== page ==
Although it turned many a talentless friend into an amateur impressionist, Sacha Baron Cohen’s performance as Borat was inarguably hilarious. The improvised, horribly racist, legitimately brilliant film that put Cohen on the map was a straight-up phenomenon and a much needed reminder that the best comedy is dangerous comedy. Even Cohen’s follow-up, Br√ƒ¬ľno, was delightfully savage, exposing homophobia with a slightly lower laugh production than his freshman work. Sadly, The Dictator is total milquetoast weak sauce.
The third wacky-character-based go-round for Cohen and director Larry Charles is easily their worst and is stunningly tepid. The idea was at least semi-ballsy: wicked oppressor of the fictional north African nation of Wadiya, Admiral General Haffaz Aladeen (Cohen), faces an internal power grab from his uncle Tamir (Ben Kingsley). With the world gripped by the Arab Spring and enthralled by the removal of cruel rulers, with little interest in what happens in the wake of said removal, this seemed a target perfectly suited for Cohen’s heavily accented and brutal schtick.
Then came the script decision that undid the film: Aladeen is replaced by a doppelganger and left penniless on the streets of New York, Trading Places style. A misunderstanding results in the freedom-loathing misogynist being employed by a tree-hugging, vegan feminist named Zoey (Anna Faris). Mashing up The Odd Couple and Coming to America is antiedgy, even when you throw in what could be the first birth scene shot from inside a vagina.
The Dictator contains exactly one impactful scene, in which Aladeen explodes the fallacy of democracy’s perfection while describing his oppressive regime, and one edgy satirical joke, when Aladeen asks a pregnant Zoey, “Are you having a boy or an abortion?” The rest of the gags are stale, recycled or flat.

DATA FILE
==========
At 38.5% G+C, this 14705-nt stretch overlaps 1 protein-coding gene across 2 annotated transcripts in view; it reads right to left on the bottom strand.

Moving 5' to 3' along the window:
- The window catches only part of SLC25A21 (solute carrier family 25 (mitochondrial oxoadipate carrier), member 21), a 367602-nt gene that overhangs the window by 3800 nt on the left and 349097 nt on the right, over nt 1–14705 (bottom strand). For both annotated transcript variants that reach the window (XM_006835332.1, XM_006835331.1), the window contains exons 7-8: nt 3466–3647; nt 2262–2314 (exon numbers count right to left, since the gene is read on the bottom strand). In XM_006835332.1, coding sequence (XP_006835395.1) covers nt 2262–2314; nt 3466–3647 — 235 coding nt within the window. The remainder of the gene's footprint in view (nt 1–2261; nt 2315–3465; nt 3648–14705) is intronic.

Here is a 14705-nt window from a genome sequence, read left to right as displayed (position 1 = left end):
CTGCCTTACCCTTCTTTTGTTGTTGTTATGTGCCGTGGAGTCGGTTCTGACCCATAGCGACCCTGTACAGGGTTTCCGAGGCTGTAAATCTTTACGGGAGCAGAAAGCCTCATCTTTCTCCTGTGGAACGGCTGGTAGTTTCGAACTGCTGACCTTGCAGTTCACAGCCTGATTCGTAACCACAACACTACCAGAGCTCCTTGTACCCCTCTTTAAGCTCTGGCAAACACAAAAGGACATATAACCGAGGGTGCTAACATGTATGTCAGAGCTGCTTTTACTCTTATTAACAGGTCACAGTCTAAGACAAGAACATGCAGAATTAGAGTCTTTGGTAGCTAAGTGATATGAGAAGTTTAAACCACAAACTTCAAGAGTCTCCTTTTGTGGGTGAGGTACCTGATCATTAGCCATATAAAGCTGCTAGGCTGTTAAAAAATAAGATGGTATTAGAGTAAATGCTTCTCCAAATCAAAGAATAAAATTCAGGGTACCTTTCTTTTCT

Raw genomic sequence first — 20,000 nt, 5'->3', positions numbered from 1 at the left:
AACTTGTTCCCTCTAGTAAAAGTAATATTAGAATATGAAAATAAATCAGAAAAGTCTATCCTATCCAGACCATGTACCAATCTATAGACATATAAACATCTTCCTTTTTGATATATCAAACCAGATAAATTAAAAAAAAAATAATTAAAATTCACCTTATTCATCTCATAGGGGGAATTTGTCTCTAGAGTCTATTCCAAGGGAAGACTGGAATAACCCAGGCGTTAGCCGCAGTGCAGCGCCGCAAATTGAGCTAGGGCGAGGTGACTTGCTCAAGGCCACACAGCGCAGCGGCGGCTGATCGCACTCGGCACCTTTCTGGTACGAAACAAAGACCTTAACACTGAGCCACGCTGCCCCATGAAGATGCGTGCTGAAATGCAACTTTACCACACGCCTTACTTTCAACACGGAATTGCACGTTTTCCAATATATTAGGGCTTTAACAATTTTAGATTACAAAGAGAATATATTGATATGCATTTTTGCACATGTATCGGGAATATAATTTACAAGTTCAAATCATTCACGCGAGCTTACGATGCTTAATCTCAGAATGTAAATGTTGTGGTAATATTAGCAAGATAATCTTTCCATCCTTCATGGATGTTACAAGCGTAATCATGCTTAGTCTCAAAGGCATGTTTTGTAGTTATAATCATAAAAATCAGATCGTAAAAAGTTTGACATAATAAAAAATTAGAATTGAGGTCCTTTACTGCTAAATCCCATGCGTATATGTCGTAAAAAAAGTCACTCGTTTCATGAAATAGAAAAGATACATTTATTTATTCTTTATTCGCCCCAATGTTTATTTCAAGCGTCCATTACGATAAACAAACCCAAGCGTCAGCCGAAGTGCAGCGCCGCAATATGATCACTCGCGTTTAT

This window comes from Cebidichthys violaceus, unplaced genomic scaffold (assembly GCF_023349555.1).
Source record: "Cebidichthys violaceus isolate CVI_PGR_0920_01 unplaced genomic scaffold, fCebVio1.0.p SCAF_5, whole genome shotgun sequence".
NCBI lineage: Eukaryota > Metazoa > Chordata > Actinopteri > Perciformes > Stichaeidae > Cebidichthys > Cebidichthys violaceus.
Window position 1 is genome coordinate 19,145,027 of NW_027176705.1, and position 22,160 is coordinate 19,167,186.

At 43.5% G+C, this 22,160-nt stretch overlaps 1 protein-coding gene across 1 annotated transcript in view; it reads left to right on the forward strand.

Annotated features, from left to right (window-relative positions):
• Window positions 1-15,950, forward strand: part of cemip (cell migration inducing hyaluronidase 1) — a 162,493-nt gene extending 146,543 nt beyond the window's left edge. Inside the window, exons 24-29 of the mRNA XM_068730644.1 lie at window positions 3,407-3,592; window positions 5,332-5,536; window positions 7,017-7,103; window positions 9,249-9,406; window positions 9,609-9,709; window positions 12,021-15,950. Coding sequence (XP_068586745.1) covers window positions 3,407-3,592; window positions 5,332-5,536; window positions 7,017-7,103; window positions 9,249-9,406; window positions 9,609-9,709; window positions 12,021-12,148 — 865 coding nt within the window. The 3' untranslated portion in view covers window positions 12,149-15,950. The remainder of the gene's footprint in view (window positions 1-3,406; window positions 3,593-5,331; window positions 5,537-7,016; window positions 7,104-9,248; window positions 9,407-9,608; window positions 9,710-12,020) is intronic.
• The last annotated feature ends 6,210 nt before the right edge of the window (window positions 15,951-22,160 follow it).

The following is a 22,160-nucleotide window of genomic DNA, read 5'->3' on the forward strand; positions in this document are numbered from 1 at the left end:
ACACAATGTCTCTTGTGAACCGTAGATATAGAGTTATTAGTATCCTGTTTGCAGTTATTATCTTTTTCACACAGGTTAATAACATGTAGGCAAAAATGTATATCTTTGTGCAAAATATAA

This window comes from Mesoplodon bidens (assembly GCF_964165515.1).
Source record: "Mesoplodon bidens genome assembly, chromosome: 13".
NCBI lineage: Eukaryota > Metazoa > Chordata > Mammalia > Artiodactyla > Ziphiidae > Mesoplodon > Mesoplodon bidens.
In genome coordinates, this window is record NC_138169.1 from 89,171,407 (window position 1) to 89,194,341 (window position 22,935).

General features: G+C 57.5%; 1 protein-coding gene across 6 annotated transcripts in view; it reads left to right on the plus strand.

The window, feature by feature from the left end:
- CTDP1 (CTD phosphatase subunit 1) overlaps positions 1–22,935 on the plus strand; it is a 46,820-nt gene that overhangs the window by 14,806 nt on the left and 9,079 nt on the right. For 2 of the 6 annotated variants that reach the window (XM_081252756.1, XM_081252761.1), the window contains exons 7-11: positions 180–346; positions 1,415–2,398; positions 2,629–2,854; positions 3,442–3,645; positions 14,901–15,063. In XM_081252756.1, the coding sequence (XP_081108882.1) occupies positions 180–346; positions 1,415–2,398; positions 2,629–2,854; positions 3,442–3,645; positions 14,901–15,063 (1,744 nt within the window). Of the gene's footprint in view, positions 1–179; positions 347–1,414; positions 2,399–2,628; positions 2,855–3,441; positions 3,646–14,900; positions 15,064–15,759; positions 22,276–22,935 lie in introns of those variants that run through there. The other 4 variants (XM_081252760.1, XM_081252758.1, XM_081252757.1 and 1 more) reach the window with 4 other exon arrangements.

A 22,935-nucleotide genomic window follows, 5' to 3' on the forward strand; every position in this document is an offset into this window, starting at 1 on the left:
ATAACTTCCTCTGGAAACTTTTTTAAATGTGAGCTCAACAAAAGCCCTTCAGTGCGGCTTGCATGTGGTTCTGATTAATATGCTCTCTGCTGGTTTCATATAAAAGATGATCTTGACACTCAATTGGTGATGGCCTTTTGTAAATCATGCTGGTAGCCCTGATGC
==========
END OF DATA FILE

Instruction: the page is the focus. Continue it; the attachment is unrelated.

Considering that mockery of brutal rulers is probably the most frequently practiced comedy in the world, it’s shocking how little range the film has.
The writing essentially neutered the film in shifting locale from the fertile comedic crescent to the home of nearly all fish-out-of-water. In concept, this film could have mocked not only dictatorial excess but the flaws of revolution, the failure of the majority of Americans to process events abroad and the similarity between military warlords and our elected officials. Instead we get copious jokes about Zoey’s tiny boobies and Aladeen’s tiny ding-dong. Oh, how daring! Kubrick dropped Doctor Strangelove two years after the Cuban Missile Crisis. Chaplin unleashed The Great Dictator while Hilter was in office. The most powerful, brilliant works of comedic fiction are biting and timely. The Dictator could have been both. As it stands, it is just moderately amusing and lucky that it was released in the wake of the colossal stink bomb that is Dark Shadows. To put it another way, there’s a reason Chaplin’s Dictator got to use the descriptor “great” and Cohen is still searching for the right adjective.
—This review first appeared in The Reader of Omaha, Neb.